One other thing that stood out was with the score by Dario Marianelli who provides haunting and sorrowful music akin to his work on Atonement which itself really impressed. Here, I loved that it never goes overboard and to the credit of director Baltasar Kormákur, he keeps certain scenes more low key (such as the deaths of some of the characters).

Speaking of Kormákur, the filmmaker on the rise from Iceland who previously helmed 2 Guns and Contraband, does a fair job though when it was difficult to discern some of the characters, even when wearing various colors of jackets, it does make things harder to follow who is where, outside of Clarke and Brolin at least.

I don’t think I’m going out on a limb in saying Everest isn’t exactly an uplifting movie and although it’s hardly perfect, far from it, I think it is well worth one viewing as there are some elements to admire between the acting, visual effects and a compelling story.



This release comes with a semi-glossy, title embossed, slip cover. Inside is a redemption code for the Digital HD copy.

Audio Commentary – Director Baltasar Kormákur sits down for a nice and in-depth track talking about filming in Nepal, working with the crew and other tid-bits. It’s not exactly the most energetic track given he is solo but it’s not bad.

Race to the Summit: The Making of Everest (10:59; HD) is a behind-the-scenes featurette with on-location interviews with members of the cast and crew talking about the logistics of filming in Nepal, and particularly on Everest, the real-life story and the people who died.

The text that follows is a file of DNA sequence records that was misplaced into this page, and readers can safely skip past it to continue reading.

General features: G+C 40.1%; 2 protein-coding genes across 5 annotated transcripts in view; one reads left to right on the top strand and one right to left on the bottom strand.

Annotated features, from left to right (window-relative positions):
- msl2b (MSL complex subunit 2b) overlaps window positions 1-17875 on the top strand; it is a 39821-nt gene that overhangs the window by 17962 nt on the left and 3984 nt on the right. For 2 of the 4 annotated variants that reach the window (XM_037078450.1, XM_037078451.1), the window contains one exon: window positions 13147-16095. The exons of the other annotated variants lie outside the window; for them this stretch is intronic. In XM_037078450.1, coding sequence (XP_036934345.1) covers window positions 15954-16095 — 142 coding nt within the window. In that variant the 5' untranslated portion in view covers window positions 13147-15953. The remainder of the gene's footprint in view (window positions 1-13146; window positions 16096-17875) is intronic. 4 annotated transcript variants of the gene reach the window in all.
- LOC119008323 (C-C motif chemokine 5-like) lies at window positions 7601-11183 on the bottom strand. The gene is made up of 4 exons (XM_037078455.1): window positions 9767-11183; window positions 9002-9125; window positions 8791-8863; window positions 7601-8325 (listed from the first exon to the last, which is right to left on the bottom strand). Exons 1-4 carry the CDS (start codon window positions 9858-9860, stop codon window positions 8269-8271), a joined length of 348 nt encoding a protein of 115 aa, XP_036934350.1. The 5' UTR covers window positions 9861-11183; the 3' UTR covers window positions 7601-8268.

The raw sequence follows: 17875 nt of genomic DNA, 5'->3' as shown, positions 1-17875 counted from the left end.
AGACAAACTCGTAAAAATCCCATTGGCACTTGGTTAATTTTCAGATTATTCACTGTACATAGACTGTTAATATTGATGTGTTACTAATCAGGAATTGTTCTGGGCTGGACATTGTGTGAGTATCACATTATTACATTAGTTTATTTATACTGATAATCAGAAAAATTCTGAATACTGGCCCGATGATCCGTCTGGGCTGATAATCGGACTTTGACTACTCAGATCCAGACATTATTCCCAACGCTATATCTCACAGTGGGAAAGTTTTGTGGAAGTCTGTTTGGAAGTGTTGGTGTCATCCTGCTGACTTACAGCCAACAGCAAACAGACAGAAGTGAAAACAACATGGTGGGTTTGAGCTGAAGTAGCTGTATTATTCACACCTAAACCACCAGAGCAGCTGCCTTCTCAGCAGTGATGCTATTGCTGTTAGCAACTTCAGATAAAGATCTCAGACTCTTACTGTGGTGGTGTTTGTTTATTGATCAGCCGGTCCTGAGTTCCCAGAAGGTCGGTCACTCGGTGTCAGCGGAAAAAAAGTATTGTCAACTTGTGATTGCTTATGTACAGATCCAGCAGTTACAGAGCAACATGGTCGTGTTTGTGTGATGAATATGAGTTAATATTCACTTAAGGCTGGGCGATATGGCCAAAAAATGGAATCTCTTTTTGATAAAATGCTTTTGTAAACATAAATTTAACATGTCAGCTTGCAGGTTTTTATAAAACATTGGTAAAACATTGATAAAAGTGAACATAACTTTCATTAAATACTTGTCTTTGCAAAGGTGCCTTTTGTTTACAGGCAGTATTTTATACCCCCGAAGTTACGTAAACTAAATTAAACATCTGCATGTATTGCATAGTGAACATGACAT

Learning to Climb (4:42; HD) follows the cast as they learn the technicalities of how to climb with altitude simulation and using the gear.

A Mountain of Work (5:13; HD) looks at the sound stage and re-creating the top 3,000 ft of Everest.

Aspiring to Authenticity: The Real Story (6:47; HD) – This breaks down the true story and those who perished and their loved ones including Rob Hall’s widow, Rob’s Daughter, Helen Wilton and Beck Weathers as they share their personal stories.


2D VIDEO – 3.5/5 | 3D VIDEO – 5.0/5

Everest climbs onto Blu-ray presented in its original theatrical 2.40 widescreen aspect ratio (MPEG-4 AVC codec) and it does not disappoint. Detail is incredible throughout and although colors tend to be washed out due to the cold conditions, there is some nice pop here and there. The transfer itself is clean, free of any blemishes.

The 3D transfer fairs about the same. The technology is utilize rather well here with great depth perception in many scenes, such as when Beck (Josh Brolin’s character) nimbly walks across the makeshift bridge. There are also many sweeping shots of Everest and you get some nice texture in those as well. Because it is 3D, colors generally don’t come out really well but here those little pops come off the screen satisfactorily.


AUDIO – 5.0/5

The movie comes with a robust and intense Dolby Atmos which decodes to TrueHD 7.1 for older systems and it doesn’t disappoint. Dialogue levels are excellent but more importantly, the action-centric sequences make fantastic use of every channel. However, there’s more to the track as you can hear the cracking of ice and falling snow in the quieter moments as well making for one amazing lossless track and right up there with the other Atmos releases.

French and Spanish Dolby Digital 5.1 tracks and English, French and Spanish subtitles also available.


OVERALL – 3.75/5

Overall, needless to say, Everest isn’t exactly a lighthearted adventure flick but in spite of that, and some so-so writing, the performances from the ensemble cast, Jason Clarke and Josh Brolin especially, makes it worthwhile, though for myself, I’m not sure if I’d ever revisit it. The Blu-ray released by Universal offers excellent video and audio transfers and a fine selection of bonus material.





Check out some more screen caps by going to page 2. Please note, these do contain spoilers.

  One Response to “Review: Everest BD + Screen Caps”

Comments (1)
  1. A great movie